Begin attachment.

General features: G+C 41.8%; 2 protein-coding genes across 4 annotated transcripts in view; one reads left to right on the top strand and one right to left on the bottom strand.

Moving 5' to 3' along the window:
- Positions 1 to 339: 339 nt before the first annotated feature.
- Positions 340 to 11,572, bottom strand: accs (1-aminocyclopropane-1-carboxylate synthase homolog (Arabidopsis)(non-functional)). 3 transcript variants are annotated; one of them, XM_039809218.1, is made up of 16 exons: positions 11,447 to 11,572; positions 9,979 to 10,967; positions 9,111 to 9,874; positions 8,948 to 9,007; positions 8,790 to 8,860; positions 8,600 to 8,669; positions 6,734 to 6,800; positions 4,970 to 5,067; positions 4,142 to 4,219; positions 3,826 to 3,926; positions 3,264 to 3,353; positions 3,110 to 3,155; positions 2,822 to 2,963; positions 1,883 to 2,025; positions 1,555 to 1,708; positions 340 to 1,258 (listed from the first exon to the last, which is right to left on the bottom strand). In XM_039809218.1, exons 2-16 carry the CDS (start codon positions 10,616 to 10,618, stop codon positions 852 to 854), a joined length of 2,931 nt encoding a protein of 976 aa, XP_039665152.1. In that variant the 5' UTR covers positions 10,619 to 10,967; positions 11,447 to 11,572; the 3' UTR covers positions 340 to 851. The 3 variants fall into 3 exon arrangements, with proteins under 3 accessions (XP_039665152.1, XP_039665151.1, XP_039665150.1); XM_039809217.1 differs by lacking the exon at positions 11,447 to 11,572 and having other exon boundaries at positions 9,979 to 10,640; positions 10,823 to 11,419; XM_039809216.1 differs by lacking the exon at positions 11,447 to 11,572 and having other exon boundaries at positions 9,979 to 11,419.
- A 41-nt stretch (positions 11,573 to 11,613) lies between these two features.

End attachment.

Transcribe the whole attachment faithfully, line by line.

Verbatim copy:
General features: G+C 41.8%; 2 protein-coding genes across 4 annotated transcripts in view; one reads left to right on the top strand and one right to left on the bottom strand.

Moving 5' to 3' along the window:
- Positions 1 to 339: 339 nt before the first annotated feature.
- Positions 340 to 11,572, bottom strand: accs (1-aminocyclopropane-1-carboxylate synthase homolog (Arabidopsis)(non-functional)). 3 transcript variants are annotated; one of them, XM_039809218.1, is made up of 16 exons: positions 11,447 to 11,572; positions 9,979 to 10,967; positions 9,111 to 9,874; positions 8,948 to 9,007; positions 8,790 to 8,860; positions 8,600 to 8,669; positions 6,734 to 6,800; positions 4,970 to 5,067; positions 4,142 to 4,219; positions 3,826 to 3,926; positions 3,264 to 3,353; positions 3,110 to 3,155; positions 2,822 to 2,963; positions 1,883 to 2,025; positions 1,555 to 1,708; positions 340 to 1,258 (listed from the first exon to the last, which is right to left on the bottom strand). In XM_039809218.1, exons 2-16 carry the CDS (start codon positions 10,616 to 10,618, stop codon positions 852 to 854), a joined length of 2,931 nt encoding a protein of 976 aa, XP_039665152.1. In that variant the 5' UTR covers positions 10,619 to 10,967; positions 11,447 to 11,572; the 3' UTR covers positions 340 to 851. The 3 variants fall into 3 exon arrangements, with proteins under 3 accessions (XP_039665152.1, XP_039665151.1, XP_039665150.1); XM_039809217.1 differs by lacking the exon at positions 11,447 to 11,572 and having other exon boundaries at positions 9,979 to 10,640; positions 10,823 to 11,419; XM_039809216.1 differs by lacking the exon at positions 11,447 to 11,572 and having other exon boundaries at positions 9,979 to 11,419.
- A 41-nt stretch (positions 11,573 to 11,613) lies between these two features.